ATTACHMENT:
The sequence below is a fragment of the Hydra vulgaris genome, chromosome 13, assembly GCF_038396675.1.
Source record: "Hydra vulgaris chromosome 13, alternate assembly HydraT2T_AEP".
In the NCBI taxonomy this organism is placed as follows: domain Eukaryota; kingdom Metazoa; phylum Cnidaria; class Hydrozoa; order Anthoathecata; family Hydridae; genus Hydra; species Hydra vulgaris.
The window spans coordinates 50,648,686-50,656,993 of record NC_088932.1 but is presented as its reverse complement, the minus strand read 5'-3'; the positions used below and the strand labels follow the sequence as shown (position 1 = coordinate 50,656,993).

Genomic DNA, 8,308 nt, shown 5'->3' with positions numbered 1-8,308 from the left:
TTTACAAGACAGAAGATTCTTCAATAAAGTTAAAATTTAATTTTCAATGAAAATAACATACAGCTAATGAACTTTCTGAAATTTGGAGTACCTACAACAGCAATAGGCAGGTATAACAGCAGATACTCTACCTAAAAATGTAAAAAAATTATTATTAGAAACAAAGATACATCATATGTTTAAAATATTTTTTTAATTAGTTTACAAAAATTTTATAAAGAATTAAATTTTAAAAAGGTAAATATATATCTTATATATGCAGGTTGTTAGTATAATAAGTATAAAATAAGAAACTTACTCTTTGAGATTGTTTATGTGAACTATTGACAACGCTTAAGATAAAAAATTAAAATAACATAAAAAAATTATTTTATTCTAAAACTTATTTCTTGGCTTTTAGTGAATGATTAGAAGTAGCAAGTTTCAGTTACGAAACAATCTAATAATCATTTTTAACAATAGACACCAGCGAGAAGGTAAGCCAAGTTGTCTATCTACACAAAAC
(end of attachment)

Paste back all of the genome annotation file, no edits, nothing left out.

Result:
The sequence below is a fragment of the Hydra vulgaris genome, chromosome 13, assembly GCF_038396675.1.
Source record: "Hydra vulgaris chromosome 13, alternate assembly HydraT2T_AEP".
In the NCBI taxonomy this organism is placed as follows: domain Eukaryota; kingdom Metazoa; phylum Cnidaria; class Hydrozoa; order Anthoathecata; family Hydridae; genus Hydra; species Hydra vulgaris.
The window spans coordinates 50,648,686-50,656,993 of record NC_088932.1 but is presented as its reverse complement, the minus strand read 5'-3'; the positions used below and the strand labels follow the sequence as shown (position 1 = coordinate 50,656,993).

Genomic DNA, 8,308 nt, shown 5'->3' with positions numbered 1-8,308 from the left:
TTTACAAGACAGAAGATTCTTCAATAAAGTTAAAATTTAATTTTCAATGAAAATAACATACAGCTAATGAACTTTCTGAAATTTGGAGTACCTACAACAGCAATAGGCAGGTATAACAGCAGATACTCTACCTAAAAATGTAAAAAAATTATTATTAGAAACAAAGATACATCATATGTTTAAAATATTTTTTTAATTAGTTTACAAAAATTTTATAAAGAATTAAATTTTAAAAAGGTAAATATATATCTTATATATGCAGGTTGTTAGTATAATAAGTATAAAATAAGAAACTTACTCTTTGAGATTGTTTATGTGAACTATTGACAACGCTTAAGATAAAAAATTAAAATAACATAAAAAAATTATTTTATTCTAAAACTTATTTCTTGGCTTTTAGTGAATGATTAGAAGTAGCAAGTTTCAGTTACGAAACAATCTAATAATCATTTTTAACAATAGACACCAGCGAGAAGGTAAGCCAAGTTGTCTATCTACACAAAAC